A flurry of people burst through the door. Jared slid the window open wider and slipped inside. Medics rushed to the girl; McCall stalked in after them. His boss’s eyes went straight to Jared, and the expression on his face promised a future dressing down.
Jared mentally shrugged. He and McCall had a weekly “What the hell were you thinking?” meeting. He had gotten used to them. Sure he had a deep respect for his boss and the work LCR performed, but Jared had told the man up front that following rules wasn’t his strong point. McCall didn’t always like Jared’s methods, but he got the job done.
He moved across the room toward the lone Agar policeman, who also happened to be the police chief. A small town like Agar had only a skeleton force. LCR often helped out when small towns needed assistance. Though it had been a clean kill, that didn’t mean there wouldn’t be questions. In Jared’s previous life, he’d been able to walk away with no one even knowing about his existence, much less asking questions. Odd how he didn’t miss those old ways.
Always aware of his surroundings, he knew McCall was bringing in the mother to console the sobbing child who’d raced to the corner of the room the instant after the bullet hit Bernard. In the middle of the room, LCR operative Aidan Thorne stood over the dead man as a medic examined him.
The jaded, tired eyes of the police chief told Jared more than any words ever could. This was a man who’d been around the block a few times and had seen it all more than once. He’d probably moved to Agar from a larger city, expecting low crime and an opportunity to enjoy some peace and quiet. Problem was, evil had no respect for boundaries. It had a tendency to show up in the damnedest places these days.
In case those tired, knowing eyes had missed the obvious, Jared gave him the information: “It was a clean kill.”
The older man nodded grimly, then proceeded to pepper him with questions, letting Jared know that even though he looked like he’d rather be anywhere else than here, he planned to do his job.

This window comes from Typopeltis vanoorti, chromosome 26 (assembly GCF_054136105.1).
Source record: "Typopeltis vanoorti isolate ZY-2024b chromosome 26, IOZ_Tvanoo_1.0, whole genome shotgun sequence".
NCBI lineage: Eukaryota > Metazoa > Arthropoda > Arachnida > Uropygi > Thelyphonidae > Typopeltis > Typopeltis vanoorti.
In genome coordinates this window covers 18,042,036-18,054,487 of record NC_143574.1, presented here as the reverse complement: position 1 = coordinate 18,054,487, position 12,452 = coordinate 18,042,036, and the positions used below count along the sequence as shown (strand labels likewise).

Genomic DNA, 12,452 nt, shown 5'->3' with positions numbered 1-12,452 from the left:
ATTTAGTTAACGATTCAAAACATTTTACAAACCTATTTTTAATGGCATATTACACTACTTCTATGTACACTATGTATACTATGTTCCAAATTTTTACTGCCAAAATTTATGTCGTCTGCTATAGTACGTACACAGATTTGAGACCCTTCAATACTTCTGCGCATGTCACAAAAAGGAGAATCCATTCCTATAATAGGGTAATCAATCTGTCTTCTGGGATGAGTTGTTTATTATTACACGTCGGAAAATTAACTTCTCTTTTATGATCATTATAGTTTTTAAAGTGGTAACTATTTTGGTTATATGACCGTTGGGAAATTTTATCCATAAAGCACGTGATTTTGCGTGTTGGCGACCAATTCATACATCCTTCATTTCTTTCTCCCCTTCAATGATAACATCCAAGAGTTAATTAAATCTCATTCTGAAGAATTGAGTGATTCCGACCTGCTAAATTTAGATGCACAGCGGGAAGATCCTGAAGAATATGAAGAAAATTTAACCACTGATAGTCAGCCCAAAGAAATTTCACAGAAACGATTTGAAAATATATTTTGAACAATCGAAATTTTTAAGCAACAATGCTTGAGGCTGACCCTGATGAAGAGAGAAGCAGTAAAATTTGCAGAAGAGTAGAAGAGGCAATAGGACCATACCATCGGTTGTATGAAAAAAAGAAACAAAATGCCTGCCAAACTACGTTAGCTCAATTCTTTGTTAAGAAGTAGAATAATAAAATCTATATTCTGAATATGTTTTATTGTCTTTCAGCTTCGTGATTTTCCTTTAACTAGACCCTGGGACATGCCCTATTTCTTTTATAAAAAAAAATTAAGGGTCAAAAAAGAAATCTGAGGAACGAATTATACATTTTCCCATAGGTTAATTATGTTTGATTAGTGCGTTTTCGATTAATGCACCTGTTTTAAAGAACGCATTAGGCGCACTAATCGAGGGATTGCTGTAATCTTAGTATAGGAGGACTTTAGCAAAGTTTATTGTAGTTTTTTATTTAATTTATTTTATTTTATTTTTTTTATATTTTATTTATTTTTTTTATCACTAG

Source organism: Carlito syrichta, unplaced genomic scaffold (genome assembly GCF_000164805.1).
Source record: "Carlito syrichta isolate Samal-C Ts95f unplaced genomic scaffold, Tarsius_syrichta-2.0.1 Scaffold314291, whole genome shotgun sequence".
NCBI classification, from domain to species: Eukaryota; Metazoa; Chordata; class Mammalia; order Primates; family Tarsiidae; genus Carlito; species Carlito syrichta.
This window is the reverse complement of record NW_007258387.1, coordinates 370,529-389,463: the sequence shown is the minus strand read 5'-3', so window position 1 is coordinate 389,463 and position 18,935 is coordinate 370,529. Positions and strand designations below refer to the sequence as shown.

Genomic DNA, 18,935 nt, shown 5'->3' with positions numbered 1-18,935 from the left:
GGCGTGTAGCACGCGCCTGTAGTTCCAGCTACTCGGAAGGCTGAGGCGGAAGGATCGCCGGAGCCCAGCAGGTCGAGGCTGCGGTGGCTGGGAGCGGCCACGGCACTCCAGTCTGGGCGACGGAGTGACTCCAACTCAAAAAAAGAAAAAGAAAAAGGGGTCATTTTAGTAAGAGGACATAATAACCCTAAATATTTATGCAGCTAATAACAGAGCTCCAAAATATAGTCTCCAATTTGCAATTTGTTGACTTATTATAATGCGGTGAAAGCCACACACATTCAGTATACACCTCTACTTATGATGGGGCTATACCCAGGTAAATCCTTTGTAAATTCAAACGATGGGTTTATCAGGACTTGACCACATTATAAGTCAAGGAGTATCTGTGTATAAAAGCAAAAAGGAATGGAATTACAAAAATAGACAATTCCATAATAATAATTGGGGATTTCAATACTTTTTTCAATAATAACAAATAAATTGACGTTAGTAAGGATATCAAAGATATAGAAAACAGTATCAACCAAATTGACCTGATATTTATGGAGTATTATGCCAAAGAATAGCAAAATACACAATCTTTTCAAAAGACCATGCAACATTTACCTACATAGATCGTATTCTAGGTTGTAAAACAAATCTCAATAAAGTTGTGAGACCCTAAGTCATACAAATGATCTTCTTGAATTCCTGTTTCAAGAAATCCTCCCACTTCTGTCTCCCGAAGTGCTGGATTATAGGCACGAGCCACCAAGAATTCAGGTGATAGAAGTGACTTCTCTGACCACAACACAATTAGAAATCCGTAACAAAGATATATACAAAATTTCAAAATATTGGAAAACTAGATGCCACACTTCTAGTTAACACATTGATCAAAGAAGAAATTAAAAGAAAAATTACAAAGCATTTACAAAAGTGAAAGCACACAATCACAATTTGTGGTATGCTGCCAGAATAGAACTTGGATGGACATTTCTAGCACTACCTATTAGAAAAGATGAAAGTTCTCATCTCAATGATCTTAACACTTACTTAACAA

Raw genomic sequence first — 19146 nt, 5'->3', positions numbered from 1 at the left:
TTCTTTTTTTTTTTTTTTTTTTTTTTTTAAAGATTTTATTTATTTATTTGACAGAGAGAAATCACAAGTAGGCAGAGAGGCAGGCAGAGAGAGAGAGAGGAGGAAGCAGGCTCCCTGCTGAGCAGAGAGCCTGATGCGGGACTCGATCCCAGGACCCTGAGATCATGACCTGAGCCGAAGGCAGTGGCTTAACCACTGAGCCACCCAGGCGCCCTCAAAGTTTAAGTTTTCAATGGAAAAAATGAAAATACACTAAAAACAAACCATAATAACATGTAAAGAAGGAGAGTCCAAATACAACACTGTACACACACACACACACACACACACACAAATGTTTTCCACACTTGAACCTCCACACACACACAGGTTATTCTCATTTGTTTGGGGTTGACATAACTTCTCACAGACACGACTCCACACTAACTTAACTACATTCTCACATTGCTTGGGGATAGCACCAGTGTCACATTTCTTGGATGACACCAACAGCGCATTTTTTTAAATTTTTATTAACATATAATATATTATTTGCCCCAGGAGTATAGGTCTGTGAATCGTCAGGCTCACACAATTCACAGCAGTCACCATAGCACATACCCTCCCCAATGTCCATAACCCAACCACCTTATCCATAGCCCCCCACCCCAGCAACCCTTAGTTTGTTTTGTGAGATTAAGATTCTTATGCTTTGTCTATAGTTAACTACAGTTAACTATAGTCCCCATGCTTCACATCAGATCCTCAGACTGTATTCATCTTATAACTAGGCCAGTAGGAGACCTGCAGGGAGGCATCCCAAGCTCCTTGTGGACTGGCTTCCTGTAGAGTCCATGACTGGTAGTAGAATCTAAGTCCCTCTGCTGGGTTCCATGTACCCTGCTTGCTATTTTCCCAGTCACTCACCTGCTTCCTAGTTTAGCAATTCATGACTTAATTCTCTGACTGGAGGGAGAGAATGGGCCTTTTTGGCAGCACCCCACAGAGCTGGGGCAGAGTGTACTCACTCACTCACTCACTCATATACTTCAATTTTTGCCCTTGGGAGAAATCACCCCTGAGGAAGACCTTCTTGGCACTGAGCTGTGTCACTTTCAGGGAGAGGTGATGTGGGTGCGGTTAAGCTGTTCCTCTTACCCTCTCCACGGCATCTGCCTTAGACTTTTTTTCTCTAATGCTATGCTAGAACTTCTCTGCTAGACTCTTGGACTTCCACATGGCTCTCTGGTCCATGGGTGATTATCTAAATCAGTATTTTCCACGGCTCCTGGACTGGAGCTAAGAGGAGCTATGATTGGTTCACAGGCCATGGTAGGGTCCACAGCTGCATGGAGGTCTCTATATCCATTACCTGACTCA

As Jared answered each carefully worded question with his own careful answers, his phone vibrated in his pocket. To most people, that wouldn’t be a big deal. Phones rang twenty-four/seven all over the world for all kinds of reasons. His phone didn’t. He could count on one hand the number of friends he had; and on the other, he could count who else might need to get in touch with him. Either way, he wasn’t going to ignore them.
Holding up his hand to stop the questions, Jared pulled his phone out and answered, “Yeah?”
“Jared?” A sobbing gasp and then: “Please…I need your help.”
He was rarely surprised, but his ex-wife’s frantic voice asking for his help came as close as anything had in years. With the phone pressed to his ear, he turned and walked away for privacy. “What’s wrong?”
“It’s Mandy. Oh God, Jared, my baby is missing.”
The fact that both McCall and Aidan had stopped what they were doing and were staring intently at him told him they were aware of the importance of the call. A second later, McCall went over to the police chief. Knowing his boss would handle any further questions, Jared headed out the door. In the hallway, he stopped at the entrance to the stairwell and said, “Tell me what happened.”
“I went to her room this morning and she wasn’t there.”
“You called the police?”
“Yes, they’re on the way. Carter’s outside waiting for them.” She paused and then added, “Please, Jared, I’m begging—”
“I’ll be there as soon as I can.” He closed the phone on her plea. Damned if he wanted to hear her beg.
He turned to find McCall behind him. “I’m headed back to Paris. Lara’s daughter has gone missing.”
His boss’s too sharp eyes assessed him briefly, and then he said, “Let me know if you want us involved.”